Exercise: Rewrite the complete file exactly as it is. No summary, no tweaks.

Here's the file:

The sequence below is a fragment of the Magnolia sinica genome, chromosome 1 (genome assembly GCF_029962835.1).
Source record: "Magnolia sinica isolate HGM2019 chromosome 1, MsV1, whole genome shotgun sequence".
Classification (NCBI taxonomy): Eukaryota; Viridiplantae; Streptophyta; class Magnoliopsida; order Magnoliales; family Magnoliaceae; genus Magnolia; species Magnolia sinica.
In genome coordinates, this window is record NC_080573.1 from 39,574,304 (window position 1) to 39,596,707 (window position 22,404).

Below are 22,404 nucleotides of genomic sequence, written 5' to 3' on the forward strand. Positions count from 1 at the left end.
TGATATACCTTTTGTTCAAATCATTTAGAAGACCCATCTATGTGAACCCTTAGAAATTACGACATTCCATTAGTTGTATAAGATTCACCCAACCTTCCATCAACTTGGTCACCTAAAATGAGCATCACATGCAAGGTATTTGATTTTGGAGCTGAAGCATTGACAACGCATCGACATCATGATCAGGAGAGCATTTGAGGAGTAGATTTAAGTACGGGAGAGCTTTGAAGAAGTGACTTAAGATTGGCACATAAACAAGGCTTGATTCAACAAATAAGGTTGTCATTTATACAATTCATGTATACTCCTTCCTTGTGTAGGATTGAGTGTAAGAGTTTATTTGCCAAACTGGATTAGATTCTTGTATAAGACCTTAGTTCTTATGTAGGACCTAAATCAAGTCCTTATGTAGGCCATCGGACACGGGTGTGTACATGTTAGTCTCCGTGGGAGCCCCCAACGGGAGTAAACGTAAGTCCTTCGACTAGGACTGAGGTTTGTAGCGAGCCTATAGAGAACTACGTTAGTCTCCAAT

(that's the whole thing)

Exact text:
The sequence below is a fragment of the Magnolia sinica genome, chromosome 1 (genome assembly GCF_029962835.1).
Source record: "Magnolia sinica isolate HGM2019 chromosome 1, MsV1, whole genome shotgun sequence".
Classification (NCBI taxonomy): Eukaryota; Viridiplantae; Streptophyta; class Magnoliopsida; order Magnoliales; family Magnoliaceae; genus Magnolia; species Magnolia sinica.
In genome coordinates, this window is record NC_080573.1 from 39,574,304 (window position 1) to 39,596,707 (window position 22,404).

Below are 22,404 nucleotides of genomic sequence, written 5' to 3' on the forward strand. Positions count from 1 at the left end.
TGATATACCTTTTGTTCAAATCATTTAGAAGACCCATCTATGTGAACCCTTAGAAATTACGACATTCCATTAGTTGTATAAGATTCACCCAACCTTCCATCAACTTGGTCACCTAAAATGAGCATCACATGCAAGGTATTTGATTTTGGAGCTGAAGCATTGACAACGCATCGACATCATGATCAGGAGAGCATTTGAGGAGTAGATTTAAGTACGGGAGAGCTTTGAAGAAGTGACTTAAGATTGGCACATAAACAAGGCTTGATTCAACAAATAAGGTTGTCATTTATACAATTCATGTATACTCCTTCCTTGTGTAGGATTGAGTGTAAGAGTTTATTTGCCAAACTGGATTAGATTCTTGTATAAGACCTTAGTTCTTATGTAGGACCTAAATCAAGTCCTTATGTAGGCCATCGGACACGGGTGTGTACATGTTAGTCTCCGTGGGAGCCCCCAACGGGAGTAAACGTAAGTCCTTCGACTAGGACTGAGGTTTGTAGCGAGCCTATAGAGAACTACGTTAGTCTCCAAT